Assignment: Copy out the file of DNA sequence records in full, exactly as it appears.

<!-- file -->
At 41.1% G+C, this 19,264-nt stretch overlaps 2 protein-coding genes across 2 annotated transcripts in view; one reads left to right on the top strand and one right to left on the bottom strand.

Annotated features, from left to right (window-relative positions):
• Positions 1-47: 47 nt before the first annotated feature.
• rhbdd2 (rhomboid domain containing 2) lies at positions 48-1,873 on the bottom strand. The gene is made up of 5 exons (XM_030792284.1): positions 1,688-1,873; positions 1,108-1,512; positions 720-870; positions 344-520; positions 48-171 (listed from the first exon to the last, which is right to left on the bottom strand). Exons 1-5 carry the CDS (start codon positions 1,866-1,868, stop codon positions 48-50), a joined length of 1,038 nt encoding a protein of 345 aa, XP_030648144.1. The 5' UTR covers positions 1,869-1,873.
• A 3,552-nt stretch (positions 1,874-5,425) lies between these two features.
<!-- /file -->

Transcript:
At 41.1% G+C, this 19,264-nt stretch overlaps 2 protein-coding genes across 2 annotated transcripts in view; one reads left to right on the top strand and one right to left on the bottom strand.

Annotated features, from left to right (window-relative positions):
• Positions 1-47: 47 nt before the first annotated feature.
• rhbdd2 (rhomboid domain containing 2) lies at positions 48-1,873 on the bottom strand. The gene is made up of 5 exons (XM_030792284.1): positions 1,688-1,873; positions 1,108-1,512; positions 720-870; positions 344-520; positions 48-171 (listed from the first exon to the last, which is right to left on the bottom strand). Exons 1-5 carry the CDS (start codon positions 1,866-1,868, stop codon positions 48-50), a joined length of 1,038 nt encoding a protein of 345 aa, XP_030648144.1. The 5' UTR covers positions 1,869-1,873.
• A 3,552-nt stretch (positions 1,874-5,425) lies between these two features.